This combined effort from singer Kirsty Mac, multi-instrumentalists Paul Ayre and Tony Draper, known collectively as Alive in Theory, has a lot going for it. There’s some great playing, the vocal performances are pretty powerful and the songs are mostly pretty strong, so where do we start? At the very beginning, it’s a very good place apparently. Actually the opening song “Alive in Theory” isn’t a bad summary of the album; it’s full of drama, it has a wide dynamic range and a sense of menace. The intro has a feel of “Radio Gaga” and, strangely enough, there’s a little guitar fill which is pure early seventies Brian May. The vocals across the album hint at a Gothic Kate Bush, with maybe a little hint of Kim Carnes in there as well (the eighties drums and brooding synths of “Lightning” have a strong feel of “Bette Davis Eyes”). Now that wasn’t too bad for you was it? But it’s not the whole story because there are a few reservations.
Musically, “Unconditional”, isn’t bad but it demonstrates a few of the album’s downsides. The lyric has a feel of a rhyming exercise that doesn’t convey too much meaning, the vocal is a bit melodramatic and it follows a format that’s repeated through the album of a gradual layer-by-layer build-up of songs. It’s not that any of these things make it a bad album, more that without them, it could have been a better album. Glad we got that out of the way.
On the upside, the driving power of “Bethany” and the combination of distorted guitars and synth sequences works well and would fit in well in a vampire TV series while using an apocalypse as metaphor for a broken relationship in “We Are All Alone” is fairly effective. The album’s closer “The Other Side” stays just the right side of the bombastic line with channel-hopping synths, pumping bass, some Doors-style piano and a final dramatic held vocal note. If you like a bit of drama, musically and lyrically, you’re in the right place.
“Abandon” is released on Friday March 3 on Ultraviolet Records (ULTRA001-2017).
Layla Zoe blurs the distinction between rock and blues; although this live workout has shades of quieter emotion too (“The Lily” for example, which brings out the sweetness in Zoe’s voice). The set relies heavily on her most recent work, 2014’s “The Lily” and unfortunately, the Belgian crowd seem unfamiliar with those tracks. However she kicks off with ‘”I’ve Been Down” where she sings ‘… gotta get my act together…’ in what could be a tribute to either Janis Joplin or The Doors (“Been Down So Long”), she then seamlessly slips into forward gear with a 180 degree turn to “Pull Yourself Together”, a vehement musical rant that shows Zoe’s voice to full effect. Another angry highlight is “They Lie”, ‘They’ being the political establishment; if not exactly nailing her colours to a particular mast, Layla and band remind us that there are plenty of reasons to wake up and protest and you can almost hear her long hair whipping the microphone.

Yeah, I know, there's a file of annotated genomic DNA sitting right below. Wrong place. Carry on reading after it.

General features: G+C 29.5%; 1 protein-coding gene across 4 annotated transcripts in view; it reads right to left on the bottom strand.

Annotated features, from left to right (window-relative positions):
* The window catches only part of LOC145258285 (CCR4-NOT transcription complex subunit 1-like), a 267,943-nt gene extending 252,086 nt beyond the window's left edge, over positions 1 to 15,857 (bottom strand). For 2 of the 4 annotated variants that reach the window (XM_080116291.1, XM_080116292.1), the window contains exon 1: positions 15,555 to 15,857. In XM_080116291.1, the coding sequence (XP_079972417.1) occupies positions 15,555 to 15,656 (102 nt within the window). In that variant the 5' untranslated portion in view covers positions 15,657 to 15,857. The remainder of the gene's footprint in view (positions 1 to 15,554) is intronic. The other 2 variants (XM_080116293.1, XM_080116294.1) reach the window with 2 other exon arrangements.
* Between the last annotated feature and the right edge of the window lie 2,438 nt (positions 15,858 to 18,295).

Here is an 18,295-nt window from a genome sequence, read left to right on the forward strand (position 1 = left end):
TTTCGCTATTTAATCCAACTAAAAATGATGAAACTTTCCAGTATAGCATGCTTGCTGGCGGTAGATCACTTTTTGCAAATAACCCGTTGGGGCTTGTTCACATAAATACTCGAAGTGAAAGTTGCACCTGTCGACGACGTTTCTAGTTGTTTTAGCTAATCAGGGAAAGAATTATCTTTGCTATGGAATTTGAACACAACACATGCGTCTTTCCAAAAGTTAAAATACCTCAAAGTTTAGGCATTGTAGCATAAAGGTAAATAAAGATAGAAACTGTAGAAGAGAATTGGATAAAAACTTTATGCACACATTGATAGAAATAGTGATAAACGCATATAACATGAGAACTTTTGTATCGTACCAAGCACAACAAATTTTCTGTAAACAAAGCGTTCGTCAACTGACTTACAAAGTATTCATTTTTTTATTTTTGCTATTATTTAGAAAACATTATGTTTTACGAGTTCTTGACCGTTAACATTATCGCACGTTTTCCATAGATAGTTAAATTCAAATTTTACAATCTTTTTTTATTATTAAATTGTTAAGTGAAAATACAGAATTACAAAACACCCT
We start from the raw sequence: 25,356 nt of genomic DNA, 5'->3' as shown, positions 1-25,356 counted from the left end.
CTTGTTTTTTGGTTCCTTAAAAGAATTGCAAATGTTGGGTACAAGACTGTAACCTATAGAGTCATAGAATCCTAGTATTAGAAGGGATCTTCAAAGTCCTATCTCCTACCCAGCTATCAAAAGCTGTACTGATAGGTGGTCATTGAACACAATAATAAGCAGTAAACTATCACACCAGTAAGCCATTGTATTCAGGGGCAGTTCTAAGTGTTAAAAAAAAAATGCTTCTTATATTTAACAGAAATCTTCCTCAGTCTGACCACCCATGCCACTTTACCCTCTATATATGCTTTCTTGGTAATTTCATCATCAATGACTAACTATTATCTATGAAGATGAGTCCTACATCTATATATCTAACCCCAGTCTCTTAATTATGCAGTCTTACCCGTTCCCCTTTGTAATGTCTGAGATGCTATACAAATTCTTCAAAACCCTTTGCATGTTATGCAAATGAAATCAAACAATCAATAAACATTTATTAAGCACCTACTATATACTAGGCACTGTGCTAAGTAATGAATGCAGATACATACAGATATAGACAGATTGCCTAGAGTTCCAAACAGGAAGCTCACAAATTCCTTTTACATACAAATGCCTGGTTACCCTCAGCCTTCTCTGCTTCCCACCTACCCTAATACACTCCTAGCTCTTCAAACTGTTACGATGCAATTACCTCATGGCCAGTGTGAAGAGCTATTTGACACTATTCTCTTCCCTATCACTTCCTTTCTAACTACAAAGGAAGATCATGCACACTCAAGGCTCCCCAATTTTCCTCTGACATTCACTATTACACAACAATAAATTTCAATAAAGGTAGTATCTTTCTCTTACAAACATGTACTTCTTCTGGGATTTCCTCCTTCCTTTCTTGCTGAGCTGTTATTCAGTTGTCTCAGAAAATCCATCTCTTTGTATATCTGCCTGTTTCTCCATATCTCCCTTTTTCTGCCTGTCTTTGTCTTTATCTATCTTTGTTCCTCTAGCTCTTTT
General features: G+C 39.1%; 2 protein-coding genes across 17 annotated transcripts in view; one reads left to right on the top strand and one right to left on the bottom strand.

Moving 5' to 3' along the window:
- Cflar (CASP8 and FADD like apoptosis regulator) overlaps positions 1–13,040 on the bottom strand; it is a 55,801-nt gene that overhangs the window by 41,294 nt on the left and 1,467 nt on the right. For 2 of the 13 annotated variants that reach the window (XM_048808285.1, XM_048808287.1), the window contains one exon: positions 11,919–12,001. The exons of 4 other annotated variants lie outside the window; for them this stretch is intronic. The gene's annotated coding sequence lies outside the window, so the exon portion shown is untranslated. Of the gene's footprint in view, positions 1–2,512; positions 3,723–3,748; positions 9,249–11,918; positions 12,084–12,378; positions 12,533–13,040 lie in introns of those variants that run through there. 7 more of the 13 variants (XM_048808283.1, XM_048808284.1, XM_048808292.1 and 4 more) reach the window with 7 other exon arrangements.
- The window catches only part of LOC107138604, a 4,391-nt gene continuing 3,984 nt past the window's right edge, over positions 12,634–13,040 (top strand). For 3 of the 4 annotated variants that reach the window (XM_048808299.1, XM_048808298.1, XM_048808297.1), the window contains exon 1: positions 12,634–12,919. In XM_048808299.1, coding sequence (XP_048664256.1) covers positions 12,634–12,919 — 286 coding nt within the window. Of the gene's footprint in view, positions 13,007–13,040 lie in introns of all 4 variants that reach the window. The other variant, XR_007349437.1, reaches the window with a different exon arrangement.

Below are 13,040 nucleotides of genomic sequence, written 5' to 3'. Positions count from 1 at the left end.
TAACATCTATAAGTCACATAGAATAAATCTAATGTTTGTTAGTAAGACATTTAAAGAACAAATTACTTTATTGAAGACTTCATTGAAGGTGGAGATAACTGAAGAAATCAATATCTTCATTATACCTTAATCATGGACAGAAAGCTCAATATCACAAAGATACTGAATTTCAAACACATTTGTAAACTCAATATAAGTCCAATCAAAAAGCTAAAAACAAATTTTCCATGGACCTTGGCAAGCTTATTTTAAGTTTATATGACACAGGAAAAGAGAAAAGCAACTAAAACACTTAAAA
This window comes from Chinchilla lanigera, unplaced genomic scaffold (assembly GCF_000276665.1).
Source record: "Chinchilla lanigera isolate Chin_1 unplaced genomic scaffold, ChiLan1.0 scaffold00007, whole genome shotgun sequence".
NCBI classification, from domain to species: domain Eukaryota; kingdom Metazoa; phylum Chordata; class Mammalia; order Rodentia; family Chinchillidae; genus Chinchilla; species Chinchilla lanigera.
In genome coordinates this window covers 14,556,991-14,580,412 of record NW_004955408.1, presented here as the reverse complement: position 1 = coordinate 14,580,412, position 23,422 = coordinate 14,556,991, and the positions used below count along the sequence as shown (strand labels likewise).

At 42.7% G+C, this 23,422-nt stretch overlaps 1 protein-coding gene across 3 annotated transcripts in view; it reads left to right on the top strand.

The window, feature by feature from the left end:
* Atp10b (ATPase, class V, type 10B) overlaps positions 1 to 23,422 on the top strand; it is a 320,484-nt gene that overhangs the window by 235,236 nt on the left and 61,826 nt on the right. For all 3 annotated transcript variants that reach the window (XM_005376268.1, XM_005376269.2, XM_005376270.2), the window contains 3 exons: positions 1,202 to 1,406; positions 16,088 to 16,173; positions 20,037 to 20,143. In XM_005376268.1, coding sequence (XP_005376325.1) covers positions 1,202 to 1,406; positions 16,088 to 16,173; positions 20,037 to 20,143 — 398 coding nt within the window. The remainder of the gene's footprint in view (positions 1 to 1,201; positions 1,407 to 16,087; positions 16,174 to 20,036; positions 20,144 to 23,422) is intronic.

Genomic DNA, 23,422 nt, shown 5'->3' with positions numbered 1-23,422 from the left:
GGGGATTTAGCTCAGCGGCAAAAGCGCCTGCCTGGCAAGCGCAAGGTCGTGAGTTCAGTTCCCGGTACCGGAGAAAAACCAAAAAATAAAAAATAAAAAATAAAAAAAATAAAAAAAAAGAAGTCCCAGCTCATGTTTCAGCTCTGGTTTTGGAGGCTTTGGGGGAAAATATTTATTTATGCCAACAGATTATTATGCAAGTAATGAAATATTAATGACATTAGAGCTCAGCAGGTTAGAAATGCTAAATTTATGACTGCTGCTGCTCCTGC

The difference between this album and the last is not just its alive quality, but that “The Lily” co-writer and axeman extraordinaire, Henrik Freischlader is absent, instead replaced by Jan Laacks. It would have taken a skilful and confident guitarist to audition for such an intricate set of tunes, but I have to say, if I had doubts previously, Laacks more than manages lead guitar duties, even if he tends toward more straight-ahead rock sensibilities on the whole.
It’s a big listen, clocking in both discs at about the same length as a feature film, and maybe a brave release given its coverage of her most recent album, only a few of older tracks and ending with three covers (Lennon/McCartney’s “Let It Be”, “Yer Blues” and James Brown’s “It’s a Man’s World” with a more relaxed jazz vocal in places; it’s twenty minutes long). But thankfully it’s not a “Greatest Hits: Live” which can so often result in overworked arrangements to stop the band nodding off. “Live” is a great listen but you might want to take it in in halves. As often happens, with live sets, three of the tracks come in at over ten minutes, for which you maybe had to be there. However, this outing on disc certainly makes me hope that she does a dedicated UK tour sometime soon.
It feels like this release is more of a confirmed fan’s date; newcomers should certainly dip into this album, but I’d probably recommend an earlier studio session or to just buy a ticket and get lost in the bluesy world of Layla Zoe.
“Live at Spirit of 66” is out now on Cable Car Records (CCR 0311-46).